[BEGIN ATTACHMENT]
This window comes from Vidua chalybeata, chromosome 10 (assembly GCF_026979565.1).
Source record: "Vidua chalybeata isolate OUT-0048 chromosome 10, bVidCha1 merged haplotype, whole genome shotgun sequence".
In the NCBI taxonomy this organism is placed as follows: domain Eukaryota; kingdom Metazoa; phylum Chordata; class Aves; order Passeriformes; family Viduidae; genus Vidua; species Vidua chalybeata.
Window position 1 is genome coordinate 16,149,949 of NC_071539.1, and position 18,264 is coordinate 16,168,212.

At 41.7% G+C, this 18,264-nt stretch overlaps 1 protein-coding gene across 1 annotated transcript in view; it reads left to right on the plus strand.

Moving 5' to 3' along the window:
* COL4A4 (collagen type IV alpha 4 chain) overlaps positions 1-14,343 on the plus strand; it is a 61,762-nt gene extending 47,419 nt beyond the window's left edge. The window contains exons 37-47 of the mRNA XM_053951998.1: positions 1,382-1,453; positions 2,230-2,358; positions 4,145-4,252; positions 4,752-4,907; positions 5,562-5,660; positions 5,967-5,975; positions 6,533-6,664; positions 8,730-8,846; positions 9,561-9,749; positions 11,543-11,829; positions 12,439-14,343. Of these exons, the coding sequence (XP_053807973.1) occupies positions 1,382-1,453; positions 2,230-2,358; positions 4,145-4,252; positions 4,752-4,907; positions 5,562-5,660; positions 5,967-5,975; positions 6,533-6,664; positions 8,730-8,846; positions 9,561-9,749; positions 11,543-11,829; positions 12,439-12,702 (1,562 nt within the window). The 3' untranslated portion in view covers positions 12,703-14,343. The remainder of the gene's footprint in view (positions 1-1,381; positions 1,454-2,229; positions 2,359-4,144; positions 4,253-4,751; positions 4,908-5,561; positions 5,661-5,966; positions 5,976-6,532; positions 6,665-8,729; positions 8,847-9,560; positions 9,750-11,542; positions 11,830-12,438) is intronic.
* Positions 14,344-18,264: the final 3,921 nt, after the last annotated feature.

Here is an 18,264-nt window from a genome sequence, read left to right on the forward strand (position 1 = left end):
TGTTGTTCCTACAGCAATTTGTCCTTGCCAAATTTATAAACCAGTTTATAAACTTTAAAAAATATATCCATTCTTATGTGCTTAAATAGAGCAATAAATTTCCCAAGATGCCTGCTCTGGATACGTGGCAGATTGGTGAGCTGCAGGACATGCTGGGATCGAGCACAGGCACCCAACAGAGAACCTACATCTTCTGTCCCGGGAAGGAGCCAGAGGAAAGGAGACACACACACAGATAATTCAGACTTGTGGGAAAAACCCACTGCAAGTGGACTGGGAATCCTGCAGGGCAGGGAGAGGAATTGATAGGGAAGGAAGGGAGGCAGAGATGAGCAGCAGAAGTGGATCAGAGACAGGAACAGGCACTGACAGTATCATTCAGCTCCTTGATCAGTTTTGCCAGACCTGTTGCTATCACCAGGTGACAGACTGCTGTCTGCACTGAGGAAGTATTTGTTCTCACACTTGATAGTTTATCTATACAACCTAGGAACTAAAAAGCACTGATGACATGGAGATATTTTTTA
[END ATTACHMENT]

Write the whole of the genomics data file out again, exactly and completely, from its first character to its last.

This window comes from Vidua chalybeata, chromosome 10 (assembly GCF_026979565.1).
Source record: "Vidua chalybeata isolate OUT-0048 chromosome 10, bVidCha1 merged haplotype, whole genome shotgun sequence".
In the NCBI taxonomy this organism is placed as follows: domain Eukaryota; kingdom Metazoa; phylum Chordata; class Aves; order Passeriformes; family Viduidae; genus Vidua; species Vidua chalybeata.
Window position 1 is genome coordinate 16,149,949 of NC_071539.1, and position 18,264 is coordinate 16,168,212.

At 41.7% G+C, this 18,264-nt stretch overlaps 1 protein-coding gene across 1 annotated transcript in view; it reads left to right on the plus strand.

Moving 5' to 3' along the window:
* COL4A4 (collagen type IV alpha 4 chain) overlaps positions 1-14,343 on the plus strand; it is a 61,762-nt gene extending 47,419 nt beyond the window's left edge. The window contains exons 37-47 of the mRNA XM_053951998.1: positions 1,382-1,453; positions 2,230-2,358; positions 4,145-4,252; positions 4,752-4,907; positions 5,562-5,660; positions 5,967-5,975; positions 6,533-6,664; positions 8,730-8,846; positions 9,561-9,749; positions 11,543-11,829; positions 12,439-14,343. Of these exons, the coding sequence (XP_053807973.1) occupies positions 1,382-1,453; positions 2,230-2,358; positions 4,145-4,252; positions 4,752-4,907; positions 5,562-5,660; positions 5,967-5,975; positions 6,533-6,664; positions 8,730-8,846; positions 9,561-9,749; positions 11,543-11,829; positions 12,439-12,702 (1,562 nt within the window). The 3' untranslated portion in view covers positions 12,703-14,343. The remainder of the gene's footprint in view (positions 1-1,381; positions 1,454-2,229; positions 2,359-4,144; positions 4,253-4,751; positions 4,908-5,561; positions 5,661-5,966; positions 5,976-6,532; positions 6,665-8,729; positions 8,847-9,560; positions 9,750-11,542; positions 11,830-12,438) is intronic.
* Positions 14,344-18,264: the final 3,921 nt, after the last annotated feature.

Here is an 18,264-nt window from a genome sequence, read left to right on the forward strand (position 1 = left end):
TGTTGTTCCTACAGCAATTTGTCCTTGCCAAATTTATAAACCAGTTTATAAACTTTAAAAAATATATCCATTCTTATGTGCTTAAATAGAGCAATAAATTTCCCAAGATGCCTGCTCTGGATACGTGGCAGATTGGTGAGCTGCAGGACATGCTGGGATCGAGCACAGGCACCCAACAGAGAACCTACATCTTCTGTCCCGGGAAGGAGCCAGAGGAAAGGAGACACACACACAGATAATTCAGACTTGTGGGAAAAACCCACTGCAAGTGGACTGGGAATCCTGCAGGGCAGGGAGAGGAATTGATAGGGAAGGAAGGGAGGCAGAGATGAGCAGCAGAAGTGGATCAGAGACAGGAACAGGCACTGACAGTATCATTCAGCTCCTTGATCAGTTTTGCCAGACCTGTTGCTATCACCAGGTGACAGACTGCTGTCTGCACTGAGGAAGTATTTGTTCTCACACTTGATAGTTTATCTATACAACCTAGGAACTAAAAAGCACTGATGACATGGAGATATTTTTTA